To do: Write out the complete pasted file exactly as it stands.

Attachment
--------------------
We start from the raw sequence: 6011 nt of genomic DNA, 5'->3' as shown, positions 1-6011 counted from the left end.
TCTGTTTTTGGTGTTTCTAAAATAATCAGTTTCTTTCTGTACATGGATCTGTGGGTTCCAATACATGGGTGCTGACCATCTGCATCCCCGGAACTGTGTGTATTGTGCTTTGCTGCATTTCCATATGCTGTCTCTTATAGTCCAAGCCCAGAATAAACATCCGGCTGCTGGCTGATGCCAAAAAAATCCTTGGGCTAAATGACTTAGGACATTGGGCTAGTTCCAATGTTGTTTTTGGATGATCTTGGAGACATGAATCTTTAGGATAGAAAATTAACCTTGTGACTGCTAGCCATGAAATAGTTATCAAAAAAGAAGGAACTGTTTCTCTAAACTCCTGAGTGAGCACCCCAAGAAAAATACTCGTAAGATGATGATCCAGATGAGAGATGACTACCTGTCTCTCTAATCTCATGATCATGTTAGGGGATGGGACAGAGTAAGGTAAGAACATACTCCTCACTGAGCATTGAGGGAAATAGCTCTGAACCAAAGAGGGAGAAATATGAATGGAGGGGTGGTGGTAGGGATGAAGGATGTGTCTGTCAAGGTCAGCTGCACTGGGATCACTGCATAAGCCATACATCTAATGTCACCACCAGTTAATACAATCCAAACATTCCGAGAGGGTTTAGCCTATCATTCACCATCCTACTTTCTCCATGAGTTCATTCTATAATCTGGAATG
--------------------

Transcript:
We start from the raw sequence: 6011 nt of genomic DNA, 5'->3' as shown, positions 1-6011 counted from the left end.
TCTGTTTTTGGTGTTTCTAAAATAATCAGTTTCTTTCTGTACATGGATCTGTGGGTTCCAATACATGGGTGCTGACCATCTGCATCCCCGGAACTGTGTGTATTGTGCTTTGCTGCATTTCCATATGCTGTCTCTTATAGTCCAAGCCCAGAATAAACATCCGGCTGCTGGCTGATGCCAAAAAAATCCTTGGGCTAAATGACTTAGGACATTGGGCTAGTTCCAATGTTGTTTTTGGATGATCTTGGAGACATGAATCTTTAGGATAGAAAATTAACCTTGTGACTGCTAGCCATGAAATAGTTATCAAAAAAGAAGGAACTGTTTCTCTAAACTCCTGAGTGAGCACCCCAAGAAAAATACTCGTAAGATGATGATCCAGATGAGAGATGACTACCTGTCTCTCTAATCTCATGATCATGTTAGGGGATGGGACAGAGTAAGGTAAGAACATACTCCTCACTGAGCATTGAGGGAAATAGCTCTGAACCAAAGAGGGAGAAATATGAATGGAGGGGTGGTGGTAGGGATGAAGGATGTGTCTGTCAAGGTCAGCTGCACTGGGATCACTGCATAAGCCATACATCTAATGTCACCACCAGTTAATACAATCCAAACATTCCGAGAGGGTTTAGCCTATCATTCACCATCCTACTTTCTCCATGAGTTCATTCTATAATCTGGAATG